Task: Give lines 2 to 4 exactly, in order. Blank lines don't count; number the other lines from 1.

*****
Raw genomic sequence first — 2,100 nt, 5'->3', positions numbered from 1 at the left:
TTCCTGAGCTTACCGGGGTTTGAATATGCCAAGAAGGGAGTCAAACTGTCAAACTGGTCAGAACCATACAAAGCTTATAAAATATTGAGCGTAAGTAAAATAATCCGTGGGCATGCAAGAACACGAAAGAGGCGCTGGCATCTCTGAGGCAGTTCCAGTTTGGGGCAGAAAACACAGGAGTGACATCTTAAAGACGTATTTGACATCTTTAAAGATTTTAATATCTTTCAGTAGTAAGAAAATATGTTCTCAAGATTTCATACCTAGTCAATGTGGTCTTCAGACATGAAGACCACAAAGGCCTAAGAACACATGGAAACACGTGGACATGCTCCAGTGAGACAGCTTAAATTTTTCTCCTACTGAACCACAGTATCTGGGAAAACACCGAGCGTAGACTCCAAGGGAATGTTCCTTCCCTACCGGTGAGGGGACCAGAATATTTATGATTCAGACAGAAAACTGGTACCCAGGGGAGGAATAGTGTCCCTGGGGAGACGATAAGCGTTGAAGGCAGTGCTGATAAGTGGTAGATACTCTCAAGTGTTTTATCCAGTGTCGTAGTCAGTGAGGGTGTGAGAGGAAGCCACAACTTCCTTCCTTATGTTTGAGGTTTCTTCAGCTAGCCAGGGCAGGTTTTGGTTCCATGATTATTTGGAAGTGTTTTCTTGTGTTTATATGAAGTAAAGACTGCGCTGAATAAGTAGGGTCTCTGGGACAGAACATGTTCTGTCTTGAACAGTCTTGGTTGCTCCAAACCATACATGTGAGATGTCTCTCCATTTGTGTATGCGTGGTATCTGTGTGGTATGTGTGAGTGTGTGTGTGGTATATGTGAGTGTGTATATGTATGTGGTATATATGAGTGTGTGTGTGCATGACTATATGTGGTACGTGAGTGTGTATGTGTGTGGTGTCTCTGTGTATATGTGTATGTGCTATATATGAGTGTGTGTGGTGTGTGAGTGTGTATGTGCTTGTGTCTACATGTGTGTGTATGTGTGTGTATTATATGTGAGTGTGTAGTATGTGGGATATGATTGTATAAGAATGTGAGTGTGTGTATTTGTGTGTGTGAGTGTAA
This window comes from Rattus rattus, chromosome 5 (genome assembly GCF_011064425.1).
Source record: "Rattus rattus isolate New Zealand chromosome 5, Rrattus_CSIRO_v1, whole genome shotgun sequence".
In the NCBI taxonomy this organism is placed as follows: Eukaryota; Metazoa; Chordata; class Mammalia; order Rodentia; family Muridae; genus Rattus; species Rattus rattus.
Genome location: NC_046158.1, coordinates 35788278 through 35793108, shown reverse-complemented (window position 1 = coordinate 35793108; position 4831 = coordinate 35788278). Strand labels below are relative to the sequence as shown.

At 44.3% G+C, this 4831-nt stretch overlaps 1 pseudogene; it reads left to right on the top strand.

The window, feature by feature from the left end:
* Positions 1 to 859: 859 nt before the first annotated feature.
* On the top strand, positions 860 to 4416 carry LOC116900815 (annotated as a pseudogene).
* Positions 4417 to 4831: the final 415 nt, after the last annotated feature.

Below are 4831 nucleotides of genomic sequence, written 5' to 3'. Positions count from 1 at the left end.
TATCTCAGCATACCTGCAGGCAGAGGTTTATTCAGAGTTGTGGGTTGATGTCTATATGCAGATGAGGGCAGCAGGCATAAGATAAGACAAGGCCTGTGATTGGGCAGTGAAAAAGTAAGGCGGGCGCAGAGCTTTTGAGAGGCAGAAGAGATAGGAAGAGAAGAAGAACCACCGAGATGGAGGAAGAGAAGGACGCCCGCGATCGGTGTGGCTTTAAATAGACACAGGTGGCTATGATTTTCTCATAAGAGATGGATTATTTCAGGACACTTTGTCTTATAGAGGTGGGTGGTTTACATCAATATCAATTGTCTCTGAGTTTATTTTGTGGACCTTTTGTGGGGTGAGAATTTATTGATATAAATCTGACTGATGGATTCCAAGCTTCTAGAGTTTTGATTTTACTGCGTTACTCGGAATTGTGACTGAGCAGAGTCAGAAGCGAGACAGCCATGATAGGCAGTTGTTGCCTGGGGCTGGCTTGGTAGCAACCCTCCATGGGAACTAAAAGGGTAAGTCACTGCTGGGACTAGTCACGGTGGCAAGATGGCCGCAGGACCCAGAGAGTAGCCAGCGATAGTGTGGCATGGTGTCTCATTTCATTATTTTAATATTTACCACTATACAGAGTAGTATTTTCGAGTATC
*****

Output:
TTCCTGAGCTTACCGGGGTTTGAATATGCCAAGAAGGGAGTCAAACTGTCAAACTGGTCAGAACCATACAAAGCTTATAAAATATTGAGCGTAAGTAAAATAATCCGTGGGCATGCAAGAACACGAAAGAGGCGCTGGCATCTCTGAGGCAGTTCCAGTTTGGGGCAGAAAACACAGGAGTGACATCTTAAAGACGTATTTGACATCTTTAAAGATTTTAATATCTTTCAGTAGTAAGAAAATATGTTCTCAAGATTTCATACCTAGTCAATGTGGTCTTCAGACATGAAGACCACAAAGGCCTAAGAACACATGGAAACACGTGGACATGCTCCAGTGAGACAGCTTAAATTTTTCTCCTACTGAACCACAGTATCTGGGAAAACACCGAGCGTAGACTCCAAGGGAATGTTCCTTCCCTACCGGTGAGGGGACCAGAATATTTATGATTCAGACAGAAAACTGGTACCCAGGGGAGGAATAGTGTCCCTGGGGAGACGATAAGCGTTGAAGGCAGTGCTGATAAGTGGTAGATACTCTCAAGTGTTTTATCCAGTGTCGTAGTCAGTGAGGGTGTGAGAGGAAGCCACAACTTCCTTCCTTATGTTTGAGGTTTCTTCAGCTAGCCAGGGCAGGTTTTGGTTCCATGATTATTTGGAAGTGTTTTCTTGTGTTTATATGAAGTAAAGACTGCGCTGAATAAGTAGGGTCTCTGGGACAGAACATGTTCTGTCTTGAACAGTCTTGGTTGCTCCAAACCATACATGTGAGATGTCTCTCCATTTGTGTATGCGTGGTATCTGTGTGGTATGTGTGAGTGTGTGTGTGGTATATGTGAGTGTGTATATGTATGTGGTATATATGAGTGTGTGTGTGCATGACTATATGTGGTACGTGAGTGTGTATGTGTGTGGTGTCTCTGTGTATATGTGTATGTGCTATATATGAGTGTGTGTGGTGTGTGAGTGTGTATGTGCTTGTGTCTACATGTGTGTGTATGTGTGTGTATTATATGTGAGTGTGTAGTATGTGGGATATGATTGTATAAGAATGTGAGTGTGTGTATTTGTGTGTGTGAGTGTAA
This window comes from Rattus rattus, chromosome 5 (genome assembly GCF_011064425.1).
Source record: "Rattus rattus isolate New Zealand chromosome 5, Rrattus_CSIRO_v1, whole genome shotgun sequence".